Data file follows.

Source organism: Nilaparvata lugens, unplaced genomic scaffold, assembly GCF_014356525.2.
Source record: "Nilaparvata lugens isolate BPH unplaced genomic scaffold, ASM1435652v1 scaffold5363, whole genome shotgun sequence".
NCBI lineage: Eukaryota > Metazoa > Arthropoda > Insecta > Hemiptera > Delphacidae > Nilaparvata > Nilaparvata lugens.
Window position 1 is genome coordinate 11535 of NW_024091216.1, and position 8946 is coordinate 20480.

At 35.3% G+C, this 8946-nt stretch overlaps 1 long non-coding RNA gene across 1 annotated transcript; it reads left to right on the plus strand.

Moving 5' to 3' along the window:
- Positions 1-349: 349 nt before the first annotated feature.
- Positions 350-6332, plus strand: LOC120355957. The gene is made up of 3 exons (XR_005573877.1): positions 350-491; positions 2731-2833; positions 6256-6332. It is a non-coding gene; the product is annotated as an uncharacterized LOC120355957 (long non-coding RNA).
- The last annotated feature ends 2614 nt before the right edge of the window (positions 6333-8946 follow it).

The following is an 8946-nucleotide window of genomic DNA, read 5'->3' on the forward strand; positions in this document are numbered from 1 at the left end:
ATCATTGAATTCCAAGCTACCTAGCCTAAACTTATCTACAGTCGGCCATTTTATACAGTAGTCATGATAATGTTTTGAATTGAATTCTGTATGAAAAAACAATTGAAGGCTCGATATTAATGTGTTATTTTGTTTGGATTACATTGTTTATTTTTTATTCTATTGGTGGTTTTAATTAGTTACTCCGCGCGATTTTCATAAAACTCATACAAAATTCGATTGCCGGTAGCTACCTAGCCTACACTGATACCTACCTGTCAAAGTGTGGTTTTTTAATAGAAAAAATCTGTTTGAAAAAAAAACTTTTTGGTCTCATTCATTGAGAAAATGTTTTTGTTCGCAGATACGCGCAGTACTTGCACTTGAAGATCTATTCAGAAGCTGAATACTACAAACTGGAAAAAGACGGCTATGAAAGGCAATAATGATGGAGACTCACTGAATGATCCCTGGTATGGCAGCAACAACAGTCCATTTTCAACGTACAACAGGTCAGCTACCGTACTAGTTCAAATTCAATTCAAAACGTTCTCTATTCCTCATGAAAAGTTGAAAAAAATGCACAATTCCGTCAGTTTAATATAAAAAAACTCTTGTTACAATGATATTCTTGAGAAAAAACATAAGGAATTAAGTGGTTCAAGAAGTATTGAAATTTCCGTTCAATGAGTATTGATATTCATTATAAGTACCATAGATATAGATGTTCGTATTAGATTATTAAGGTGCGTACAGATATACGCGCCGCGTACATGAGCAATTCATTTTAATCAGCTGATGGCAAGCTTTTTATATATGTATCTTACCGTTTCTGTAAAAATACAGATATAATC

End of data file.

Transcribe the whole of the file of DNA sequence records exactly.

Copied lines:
Source organism: Nilaparvata lugens, unplaced genomic scaffold, assembly GCF_014356525.2.
Source record: "Nilaparvata lugens isolate BPH unplaced genomic scaffold, ASM1435652v1 scaffold5363, whole genome shotgun sequence".
NCBI lineage: Eukaryota > Metazoa > Arthropoda > Insecta > Hemiptera > Delphacidae > Nilaparvata > Nilaparvata lugens.
Window position 1 is genome coordinate 11535 of NW_024091216.1, and position 8946 is coordinate 20480.

At 35.3% G+C, this 8946-nt stretch overlaps 1 long non-coding RNA gene across 1 annotated transcript; it reads left to right on the plus strand.

Moving 5' to 3' along the window:
- Positions 1-349: 349 nt before the first annotated feature.
- Positions 350-6332, plus strand: LOC120355957. The gene is made up of 3 exons (XR_005573877.1): positions 350-491; positions 2731-2833; positions 6256-6332. It is a non-coding gene; the product is annotated as an uncharacterized LOC120355957 (long non-coding RNA).
- The last annotated feature ends 2614 nt before the right edge of the window (positions 6333-8946 follow it).

The following is an 8946-nucleotide window of genomic DNA, read 5'->3' on the forward strand; positions in this document are numbered from 1 at the left end:
ATCATTGAATTCCAAGCTACCTAGCCTAAACTTATCTACAGTCGGCCATTTTATACAGTAGTCATGATAATGTTTTGAATTGAATTCTGTATGAAAAAACAATTGAAGGCTCGATATTAATGTGTTATTTTGTTTGGATTACATTGTTTATTTTTTATTCTATTGGTGGTTTTAATTAGTTACTCCGCGCGATTTTCATAAAACTCATACAAAATTCGATTGCCGGTAGCTACCTAGCCTACACTGATACCTACCTGTCAAAGTGTGGTTTTTTAATAGAAAAAATCTGTTTGAAAAAAAAACTTTTTGGTCTCATTCATTGAGAAAATGTTTTTGTTCGCAGATACGCGCAGTACTTGCACTTGAAGATCTATTCAGAAGCTGAATACTACAAACTGGAAAAAGACGGCTATGAAAGGCAATAATGATGGAGACTCACTGAATGATCCCTGGTATGGCAGCAACAACAGTCCATTTTCAACGTACAACAGGTCAGCTACCGTACTAGTTCAAATTCAATTCAAAACGTTCTCTATTCCTCATGAAAAGTTGAAAAAAATGCACAATTCCGTCAGTTTAATATAAAAAAACTCTTGTTACAATGATATTCTTGAGAAAAAACATAAGGAATTAAGTGGTTCAAGAAGTATTGAAATTTCCGTTCAATGAGTATTGATATTCATTATAAGTACCATAGATATAGATGTTCGTATTAGATTATTAAGGTGCGTACAGATATACGCGCCGCGTACATGAGCAATTCATTTTAATCAGCTGATGGCAAGCTTTTTATATATGTATCTTACCGTTTCTGTAAAAATACAGATATAATC